Scottish, Polish, Cherokee.
It takes all three to make me.


Photo of Family Tree Template courtesy of the following link:




NaPoWriMo – 2013 – Day 10 – An “Unlove Poem”


The challenge for Day 10 is to write “an unlove poem” or a “poem of sarcastic dislike.”  So here goes: 



It’s true you quicken heartbeats when you enter rooms.
And every girl around compete’s for you.
The wilting sighs float down the street as you pass by,
And “brilliant” comes to mind at all you do.

Your smile – it’s dazzle quickly melts fair maiden hearts,
Your voice – it has a timbre all its own.
And when you stay away, we girls all miss you so;
That you return to find our love has grown.

But all our smiles and sighs have no effect on you.
And year by year you manage to stay free.
Well, I, for one, know why you never choose a love:
You’re lost in love with what your mirror sees.


There are still 20 days to go. Hop over the Maureen’s site and get started:





NaPoWriMo – 2013 – Day 6 – ‘Valediction To A Passing Love’


Day 6 of the National Poetry Writing Month challenge involves a prompt to write a valediction — to anyone or anything. I guess some people might think I should take this particular subject more seriously, but, for some reason, these challenges just seem to bring out the whimsy in me, so …..

casket over plot 2

Valediction to a Passing Love 

I have not loved you well,
Nor have I loved you long.
So it is with no strong regret
I sing this parting song.

Your passage through my life
Has barely touched my soul,
So mourning will not weigh me down.
In fact, I feel quite whole.

Adieu, my love, adieu.
I bid you fond goodbye.
But at your grave, for memory’s sake,
A few tears I will cry.


Photo by Susan Buck Ms:

It’s not too late to join the fun. This is just Day 6, so you can still write 25 poems in April.  Visit the link for instructions:


NaPoWriMo – Day 5 – A Cinquain – ‘Invitation’


Another first for me. I have written prose and poetry all my life, but I don’t remember ever writing a Cinquain.  That’s what I love about these challenges: They keep me out of my comfort zone.

According to the definitions I’ve found, the American Cinquain has 5 lines with the following accent pattern:
Line one has 1-2 syllables, 1 accented
Second line has 4-5 syllables, 2 accented
Third line has up to 6 syllables, 3 accented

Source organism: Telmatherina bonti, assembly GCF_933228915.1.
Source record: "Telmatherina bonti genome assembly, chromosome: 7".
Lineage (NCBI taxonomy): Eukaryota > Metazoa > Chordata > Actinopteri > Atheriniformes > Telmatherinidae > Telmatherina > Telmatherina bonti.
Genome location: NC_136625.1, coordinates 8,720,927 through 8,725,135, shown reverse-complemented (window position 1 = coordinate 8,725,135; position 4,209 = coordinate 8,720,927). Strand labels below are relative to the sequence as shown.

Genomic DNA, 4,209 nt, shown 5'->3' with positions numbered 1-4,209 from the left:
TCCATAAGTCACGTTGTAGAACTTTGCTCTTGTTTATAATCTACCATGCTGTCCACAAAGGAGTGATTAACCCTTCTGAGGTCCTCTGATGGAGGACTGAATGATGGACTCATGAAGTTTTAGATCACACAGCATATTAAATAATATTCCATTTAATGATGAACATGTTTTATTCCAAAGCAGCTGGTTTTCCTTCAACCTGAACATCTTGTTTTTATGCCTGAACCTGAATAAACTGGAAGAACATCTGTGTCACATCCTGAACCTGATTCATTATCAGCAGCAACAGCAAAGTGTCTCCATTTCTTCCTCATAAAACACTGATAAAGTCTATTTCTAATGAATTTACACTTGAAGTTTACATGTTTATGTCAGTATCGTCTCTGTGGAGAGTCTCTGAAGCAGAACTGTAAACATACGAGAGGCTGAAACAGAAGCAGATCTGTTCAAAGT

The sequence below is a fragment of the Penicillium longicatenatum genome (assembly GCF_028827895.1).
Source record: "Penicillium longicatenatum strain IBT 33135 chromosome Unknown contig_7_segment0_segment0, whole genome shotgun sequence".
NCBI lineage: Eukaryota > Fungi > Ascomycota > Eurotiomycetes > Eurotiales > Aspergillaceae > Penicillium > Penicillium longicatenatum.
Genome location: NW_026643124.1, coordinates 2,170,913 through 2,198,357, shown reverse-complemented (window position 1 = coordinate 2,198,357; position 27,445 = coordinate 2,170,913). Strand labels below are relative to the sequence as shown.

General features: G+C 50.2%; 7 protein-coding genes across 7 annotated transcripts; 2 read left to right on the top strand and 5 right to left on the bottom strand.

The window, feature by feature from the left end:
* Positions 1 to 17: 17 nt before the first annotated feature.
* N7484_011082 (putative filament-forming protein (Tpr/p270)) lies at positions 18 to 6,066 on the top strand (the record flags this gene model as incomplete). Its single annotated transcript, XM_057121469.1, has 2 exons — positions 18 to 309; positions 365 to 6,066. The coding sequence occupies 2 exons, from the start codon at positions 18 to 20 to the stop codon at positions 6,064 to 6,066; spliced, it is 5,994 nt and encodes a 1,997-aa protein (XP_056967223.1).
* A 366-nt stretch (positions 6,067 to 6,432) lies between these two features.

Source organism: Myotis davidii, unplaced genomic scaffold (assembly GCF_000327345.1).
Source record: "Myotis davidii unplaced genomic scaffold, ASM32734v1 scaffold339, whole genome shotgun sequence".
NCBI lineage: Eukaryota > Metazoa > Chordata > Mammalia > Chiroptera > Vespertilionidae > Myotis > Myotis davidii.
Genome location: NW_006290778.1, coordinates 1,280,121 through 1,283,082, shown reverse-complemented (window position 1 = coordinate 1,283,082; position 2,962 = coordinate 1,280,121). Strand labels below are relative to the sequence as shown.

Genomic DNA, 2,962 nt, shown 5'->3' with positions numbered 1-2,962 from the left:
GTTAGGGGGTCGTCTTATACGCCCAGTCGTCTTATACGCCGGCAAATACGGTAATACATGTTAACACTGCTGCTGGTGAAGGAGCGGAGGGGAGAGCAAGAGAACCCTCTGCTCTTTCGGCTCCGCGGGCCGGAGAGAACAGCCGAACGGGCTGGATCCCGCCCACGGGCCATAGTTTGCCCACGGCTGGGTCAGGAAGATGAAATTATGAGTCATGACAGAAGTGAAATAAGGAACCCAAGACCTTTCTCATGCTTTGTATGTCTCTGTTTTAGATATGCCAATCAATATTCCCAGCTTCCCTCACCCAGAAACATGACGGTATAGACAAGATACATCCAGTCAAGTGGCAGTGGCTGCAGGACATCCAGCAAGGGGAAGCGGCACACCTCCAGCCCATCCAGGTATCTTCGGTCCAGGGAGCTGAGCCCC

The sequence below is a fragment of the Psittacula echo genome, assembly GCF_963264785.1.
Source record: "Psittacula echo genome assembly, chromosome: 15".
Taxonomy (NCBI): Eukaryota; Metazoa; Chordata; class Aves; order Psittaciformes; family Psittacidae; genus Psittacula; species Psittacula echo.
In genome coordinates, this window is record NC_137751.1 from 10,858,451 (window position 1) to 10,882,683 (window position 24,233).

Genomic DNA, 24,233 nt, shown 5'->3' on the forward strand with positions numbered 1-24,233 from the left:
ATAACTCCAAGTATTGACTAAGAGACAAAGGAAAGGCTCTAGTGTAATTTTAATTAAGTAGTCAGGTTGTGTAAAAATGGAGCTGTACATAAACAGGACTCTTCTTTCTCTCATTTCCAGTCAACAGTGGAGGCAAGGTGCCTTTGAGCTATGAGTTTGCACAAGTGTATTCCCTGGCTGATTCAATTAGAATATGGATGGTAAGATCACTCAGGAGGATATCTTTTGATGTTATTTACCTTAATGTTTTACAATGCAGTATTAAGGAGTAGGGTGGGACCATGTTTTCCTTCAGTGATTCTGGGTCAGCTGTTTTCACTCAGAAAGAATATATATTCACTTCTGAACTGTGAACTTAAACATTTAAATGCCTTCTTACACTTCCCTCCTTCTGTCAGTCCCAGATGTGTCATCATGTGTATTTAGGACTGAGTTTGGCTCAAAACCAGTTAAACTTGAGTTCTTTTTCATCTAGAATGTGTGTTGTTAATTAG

Fourth line has up to 8 syllables, 4 accented
Fifth line goes back to 1-2 syllables, 1 accented

Below is my Cincquain. To join the fun visit here:



The sea
Beguiles me so:
Its hue, its scent, its song,
Its movements that caress my soul.
I go.


NaPoWriMo – 2013 – Day 4 – A Series of Unlikely Explanations


Day 4 of the NaPoWriMo challenge offers a very unusual prompt.  Here it is in the words right from the NaPoWriMo site, in  host Maureen Thorson’s words:  “Recently, I read an article about the Scottish science fiction writer Iain M. Banks. His books often have spaceships in them. And those spaceships have extremely odd, poetic names. Like:

Prosthetic Conscience
Irregular Apocalypse

Unfortunate Conflict of Interest
Gunboat Diplomat
Very Little Gravitas Indeed
A Series of Unlikely Explanations

So your challenge for today is to write a poem with a title drawn from one of these spaceship names.”

Now, the list of spaceship names on the site is much longer, but I stopped with “A Series of Unlikely Explanations” because it is the one that inspired a poem for me. Since the title is borrowed from a science fiction writer, I kept the science fiction theme as well.

You’ll find the poem below, and if you want to take part in these fun challenges for National Poetry Writing Month, just visit this site:



“Johnny,” said his teacher, “where’s your homework?”
“Uh …” the child replied, “well, it’s like this.”
Then calling on his great imagination,
John recited his excuses like a list.

 “I saved my book report until the last day
Because I wanted it to be so fresh;
I wanted to review again my story,
And type it so it wouldn’t be a mess.

“But when I went to print it out on paper,
The printer said that it was out of ink.
So Dad said he would go to Wal-Mart for some,
And that he would be back in just two blinks.

“I waited and I waited with my printer,
And as the hours ticked by, I fell asleep,
But did not wake until the sun disturbed me,
So quickly from my chair then I did leap.

“I went in search of Dad, but found him nowhere.
My mom said he had called to say goodbye.
He’d seen a spaceship land not far from Wal-Mart,
And with those spacemen he’d agreed to fly.

“He said it was a chance for rare adventure,
And he was sure that you would understand,
And promised that when he returns with more ink,
My book report will be a story grand! 

“I know you tell us life’s a great adventure;
Of opportunities to be aware,
So I was sure you’d want to wait ’til next week,
To have my book report to read and share.”


NaPoWriMo – 2013 – Day 3 — ‘The Anchor’s Away …’


Finally, I am ON TIME!  Today’s prompt is to write a “sea chanty” or “sea shanty,” depending on which historical spelling and definition you choose to favor.  Anyway, we are to write a poem with rhyme and a rhythm that can be used to keep a steady pace at physical work — and it should be connected with the sea as well. Here’s my attempt:


Heave! – Ho! Heave! – Ho!
Over the rim and into the stow;
The anchor’s away, and we have to go.
Heave Ho, Me Mates, Heave Ho!

verse 1
I had shore leave, but now ’tis done,
And I must sale at rise of sun,
To join the fight two weeks begun,
Heave Ho, Me Mates, Heave Ho!

Heave! – Ho! Heave! – Ho!
Over the rim and into the stow.
The anchor’s away, and we have to go.
Heave Ho, Me Mates, Heave Ho!

verse 2
I kissed my love and wished her well;
Said, “I must make my way to hell;
To win this war my soul I’d sell!”
Heave Ho, Me Mates, Heave Ho!

Heave! – Ho! Heave! – Ho!
Over the rim and into the stow;
The anchor’s away, and we have to go.
Heave Ho, Me Mates, Heave Ho!


Hurry over to the NaPoWriMo site and get involved: